5. (v) Density and physical-mechanical properties - density has some influence on other physical and mechanical properties of wood and is influenced by anatomical and chemical composition. In the studied species, the vessel and ray dimensions and frequency, and fiber wall thickness can explain properties of density, shrinkage and resistance. The wood of Acacia nigrescens is considered highly dense (1,000 to 1,200 kg m-3 at 12 % moisture content) (Lemmens 2006), the wood of Icuria dunensis has a density of 907 kg m-3 at 12 % moisture content and an anisotropic coefficient of 1.3 % (Ali et al. 2010). The wood of Pericopsis angolensis is heavy, with a density of 930-1030 kg m-3 at 12 % moisture content and has low rates of shrinkage, difficult to saw and work because of its high density (Lumbile y Oagile 2008). On the other hand, the wood of Sterculia appendiculata is medium-weight, with a density of 580-780 kg m-3 at 12 % moisture content (Cardoso 1964).

  6. (vi) Structural use - the suitability of wood in internal or external structures is directly related to its natural durability, which depends on its anatomical structure and chemical composition (Irbe et al. 2012). Wood with high percentage of parenchyma tends to have lower natural durability. The species with most parenchyma was Sterculia appendiculata, hence we do not recommend the use for external applications without preservative treatment.

Positive or negative aspects of species

Based on anatomic characteristics of each species, we comment about the potential application, nevertheless, its physical and mechanical properties must be evaluated before choosing it for a specific final use. Rules from Ministério da Agricultura (2002) of Mozambique shows that for energy purposes, it is not allowed the use of wood from precious, first, second and third class. Therefore all species studied should not be applied for charcoal or firewood production, though it frequently occurs.

  1. (i) Acacia nigrescens. Positive: presence of few parenchyma cells, good drying and low natural degradation; big vessels and few, good permeability; thick-walled fibers, high density. The darker color and high density could be interesting to applications in decks. High density could aggregate value for tables, bookcase, writing desks and others luxurious furniture. Production of edged glued panels (EGP) could also be an alternative of products with more aggregate value.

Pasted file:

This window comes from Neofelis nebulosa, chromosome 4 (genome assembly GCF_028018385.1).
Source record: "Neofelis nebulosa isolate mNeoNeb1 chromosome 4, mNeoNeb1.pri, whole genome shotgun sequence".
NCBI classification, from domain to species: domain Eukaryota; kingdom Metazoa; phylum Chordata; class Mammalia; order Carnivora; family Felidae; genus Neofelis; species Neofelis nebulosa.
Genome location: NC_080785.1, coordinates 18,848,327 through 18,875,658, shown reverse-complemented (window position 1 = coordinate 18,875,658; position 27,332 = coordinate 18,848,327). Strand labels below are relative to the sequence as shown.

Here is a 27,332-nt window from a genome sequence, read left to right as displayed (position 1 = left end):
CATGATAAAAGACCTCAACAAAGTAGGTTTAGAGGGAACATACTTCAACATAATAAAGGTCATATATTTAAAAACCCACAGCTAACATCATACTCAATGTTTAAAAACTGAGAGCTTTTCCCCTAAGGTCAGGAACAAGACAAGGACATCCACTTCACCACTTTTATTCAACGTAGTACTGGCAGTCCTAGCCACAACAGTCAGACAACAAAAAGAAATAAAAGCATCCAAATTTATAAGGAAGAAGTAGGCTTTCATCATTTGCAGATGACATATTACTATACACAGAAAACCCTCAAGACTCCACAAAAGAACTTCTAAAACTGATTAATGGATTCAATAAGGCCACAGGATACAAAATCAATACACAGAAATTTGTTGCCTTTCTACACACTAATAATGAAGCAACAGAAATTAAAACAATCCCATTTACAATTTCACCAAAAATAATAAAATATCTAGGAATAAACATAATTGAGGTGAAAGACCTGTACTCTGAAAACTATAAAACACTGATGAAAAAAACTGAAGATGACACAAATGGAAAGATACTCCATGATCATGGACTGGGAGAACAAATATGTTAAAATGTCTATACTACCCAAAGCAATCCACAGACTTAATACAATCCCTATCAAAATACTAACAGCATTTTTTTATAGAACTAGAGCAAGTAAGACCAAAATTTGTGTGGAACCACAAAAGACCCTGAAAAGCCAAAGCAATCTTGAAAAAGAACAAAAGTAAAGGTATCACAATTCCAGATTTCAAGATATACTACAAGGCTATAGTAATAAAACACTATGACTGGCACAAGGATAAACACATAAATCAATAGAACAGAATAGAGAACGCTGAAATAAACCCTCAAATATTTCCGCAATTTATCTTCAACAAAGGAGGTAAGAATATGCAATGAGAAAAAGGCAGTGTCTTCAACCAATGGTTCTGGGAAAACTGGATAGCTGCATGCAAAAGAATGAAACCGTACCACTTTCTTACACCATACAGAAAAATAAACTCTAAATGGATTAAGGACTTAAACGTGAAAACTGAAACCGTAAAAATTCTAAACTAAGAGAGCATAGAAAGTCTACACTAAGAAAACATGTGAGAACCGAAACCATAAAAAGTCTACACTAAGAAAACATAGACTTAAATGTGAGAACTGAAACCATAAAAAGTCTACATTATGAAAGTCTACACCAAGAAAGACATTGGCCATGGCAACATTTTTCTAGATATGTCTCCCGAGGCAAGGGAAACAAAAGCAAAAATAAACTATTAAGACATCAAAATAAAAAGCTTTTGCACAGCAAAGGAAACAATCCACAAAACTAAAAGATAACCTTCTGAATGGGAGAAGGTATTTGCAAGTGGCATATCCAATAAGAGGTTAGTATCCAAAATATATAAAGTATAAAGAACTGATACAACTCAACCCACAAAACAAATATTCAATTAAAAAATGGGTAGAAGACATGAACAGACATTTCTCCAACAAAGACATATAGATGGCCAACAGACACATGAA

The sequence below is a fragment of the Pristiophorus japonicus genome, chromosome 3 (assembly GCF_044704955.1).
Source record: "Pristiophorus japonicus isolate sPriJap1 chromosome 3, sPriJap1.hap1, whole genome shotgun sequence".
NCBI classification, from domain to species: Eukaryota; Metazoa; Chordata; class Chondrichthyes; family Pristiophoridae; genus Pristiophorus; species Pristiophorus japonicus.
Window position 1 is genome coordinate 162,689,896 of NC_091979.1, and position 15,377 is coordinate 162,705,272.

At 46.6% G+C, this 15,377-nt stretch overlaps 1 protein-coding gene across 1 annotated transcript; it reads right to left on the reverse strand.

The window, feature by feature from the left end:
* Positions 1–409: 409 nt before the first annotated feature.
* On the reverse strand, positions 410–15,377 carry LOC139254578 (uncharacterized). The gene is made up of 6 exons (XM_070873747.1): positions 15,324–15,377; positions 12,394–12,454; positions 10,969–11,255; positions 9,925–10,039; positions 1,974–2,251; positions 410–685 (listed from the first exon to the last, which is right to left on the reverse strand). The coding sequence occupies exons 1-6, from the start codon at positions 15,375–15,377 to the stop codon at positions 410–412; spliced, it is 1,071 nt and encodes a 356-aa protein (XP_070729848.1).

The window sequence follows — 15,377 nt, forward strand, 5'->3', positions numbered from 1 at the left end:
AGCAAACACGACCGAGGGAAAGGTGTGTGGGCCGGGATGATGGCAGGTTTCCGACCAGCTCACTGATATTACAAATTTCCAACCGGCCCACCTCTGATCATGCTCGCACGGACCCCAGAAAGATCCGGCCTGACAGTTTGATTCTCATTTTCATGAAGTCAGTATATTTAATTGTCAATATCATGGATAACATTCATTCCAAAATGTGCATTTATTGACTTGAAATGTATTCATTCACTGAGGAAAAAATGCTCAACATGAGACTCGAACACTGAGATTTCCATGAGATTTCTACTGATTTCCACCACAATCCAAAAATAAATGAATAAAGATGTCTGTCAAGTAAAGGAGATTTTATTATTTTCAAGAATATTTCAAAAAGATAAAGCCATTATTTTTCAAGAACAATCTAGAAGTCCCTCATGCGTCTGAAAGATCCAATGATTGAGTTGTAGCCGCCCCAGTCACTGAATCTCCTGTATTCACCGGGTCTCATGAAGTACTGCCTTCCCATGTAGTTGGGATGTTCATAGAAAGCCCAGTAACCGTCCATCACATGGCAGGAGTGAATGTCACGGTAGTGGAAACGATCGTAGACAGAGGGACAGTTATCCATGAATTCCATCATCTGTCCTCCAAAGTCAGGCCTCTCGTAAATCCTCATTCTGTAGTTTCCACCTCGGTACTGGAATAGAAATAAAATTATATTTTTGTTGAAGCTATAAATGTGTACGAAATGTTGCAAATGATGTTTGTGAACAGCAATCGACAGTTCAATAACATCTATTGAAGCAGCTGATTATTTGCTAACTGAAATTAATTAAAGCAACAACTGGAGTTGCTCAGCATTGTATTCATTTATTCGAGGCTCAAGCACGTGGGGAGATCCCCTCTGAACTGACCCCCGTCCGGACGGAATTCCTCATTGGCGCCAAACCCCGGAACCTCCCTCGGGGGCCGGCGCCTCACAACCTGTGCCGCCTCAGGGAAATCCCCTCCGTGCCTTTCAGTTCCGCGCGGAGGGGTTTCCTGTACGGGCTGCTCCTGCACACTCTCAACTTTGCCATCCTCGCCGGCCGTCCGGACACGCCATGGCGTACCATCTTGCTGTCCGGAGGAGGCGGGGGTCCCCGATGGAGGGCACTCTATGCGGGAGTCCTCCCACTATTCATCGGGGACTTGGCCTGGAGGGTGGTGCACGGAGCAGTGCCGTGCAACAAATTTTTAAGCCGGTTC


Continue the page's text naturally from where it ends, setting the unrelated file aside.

2. (ii) Combretum imberbe. Negative: presence of much mineral inclusion, wear of cutting tools. Positive: few and medium vessels, thick-walled fibers, high density; high natural durability. The species also presents potential uses as floor (darker color), external and internal structures (density and natural durability) and panels industry as decorative veneer or EGP. Turned objects could be another alternative.

  3. (iii) Icuria dunensis. Positive: good resistance to biodegradation; few and medium vessels, thick-walled fibers. The wood could be applied in furniture, decorative veneers and plywood, and also in external structures, as decks or edged glued panels. Little pieces or residues can be used by artisans.

  4. (iv) Pericopsis angolensis. Positive: small and numerous vessels, thick-walled fibers, high density. The wood could be applied for external structures, decks, floors and others uses where also aesthetic aspects are important, because visual figures and color are interesting. Residues of sawmills can be applied in wood craft.

  5. (v) Sterculia appendiculata. Negative: many parenchyma cells, and low natural durability. Positive: very few and big vessels, and medium density influence its permeability, thus preserving treatments, varnish and other finishing properties can be easily applied in wood. One potential application is in fiber panels or decorative veneers, wood cement composites. Other possibilities are production of toys or turning objects.


In general, the species present diffuse pores, simple perforation plates, alternate intervessel pits and deposits in vessels, abundant axial parenchyma, multiseriate rays; very thick-walled fibers and mineral inclusions. Percentage of axial parenchyma can compromise drying quality of Pericopsis angolensis, Icuria dunensis and Sterculia appendiculata; percentage of mineral inclusion can affect workability of Combretum imberbe. Based on these anatomical characteristics, the species have good potential for industrial use as decorative panels, plywood, furniture, floor, structures and craft. We recommend the analysis of physical and mechanical properties to indicate an adequate application of each species.


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Received: September 01, 2016; Accepted: March 26, 2018